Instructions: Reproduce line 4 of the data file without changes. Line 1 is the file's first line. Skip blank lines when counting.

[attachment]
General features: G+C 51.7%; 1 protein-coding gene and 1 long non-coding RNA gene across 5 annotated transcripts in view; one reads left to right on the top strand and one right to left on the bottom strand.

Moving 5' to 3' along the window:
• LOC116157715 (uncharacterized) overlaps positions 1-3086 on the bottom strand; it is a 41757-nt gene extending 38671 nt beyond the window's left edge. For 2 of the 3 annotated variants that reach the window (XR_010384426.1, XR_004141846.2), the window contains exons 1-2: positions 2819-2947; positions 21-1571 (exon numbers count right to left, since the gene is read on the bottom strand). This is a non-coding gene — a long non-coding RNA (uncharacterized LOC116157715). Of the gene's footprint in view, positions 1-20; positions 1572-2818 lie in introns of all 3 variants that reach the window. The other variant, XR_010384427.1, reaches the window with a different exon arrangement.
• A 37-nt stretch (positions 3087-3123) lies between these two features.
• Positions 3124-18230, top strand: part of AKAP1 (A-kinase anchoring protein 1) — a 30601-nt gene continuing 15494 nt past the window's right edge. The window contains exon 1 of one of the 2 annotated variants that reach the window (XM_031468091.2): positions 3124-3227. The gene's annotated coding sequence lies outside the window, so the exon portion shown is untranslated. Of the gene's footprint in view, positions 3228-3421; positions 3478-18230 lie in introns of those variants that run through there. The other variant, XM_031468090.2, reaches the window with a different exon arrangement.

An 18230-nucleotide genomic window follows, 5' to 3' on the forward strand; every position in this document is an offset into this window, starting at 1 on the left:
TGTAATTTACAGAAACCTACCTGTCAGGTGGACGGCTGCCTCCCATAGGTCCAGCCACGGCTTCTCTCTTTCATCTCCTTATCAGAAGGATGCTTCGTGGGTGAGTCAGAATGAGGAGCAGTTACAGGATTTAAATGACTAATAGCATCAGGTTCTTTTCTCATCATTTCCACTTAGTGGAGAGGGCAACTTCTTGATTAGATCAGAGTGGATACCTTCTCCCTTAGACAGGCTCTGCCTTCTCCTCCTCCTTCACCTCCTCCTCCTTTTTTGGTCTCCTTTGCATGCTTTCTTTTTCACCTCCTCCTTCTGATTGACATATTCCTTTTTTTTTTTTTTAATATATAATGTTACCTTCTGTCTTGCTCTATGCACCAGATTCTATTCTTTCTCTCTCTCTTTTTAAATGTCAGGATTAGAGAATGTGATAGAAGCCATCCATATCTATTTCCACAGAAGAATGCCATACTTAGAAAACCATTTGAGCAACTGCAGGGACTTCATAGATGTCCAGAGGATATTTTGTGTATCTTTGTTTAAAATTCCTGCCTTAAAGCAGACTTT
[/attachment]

• A 37-nt stretch (positions 3087-3123) lies between these two features.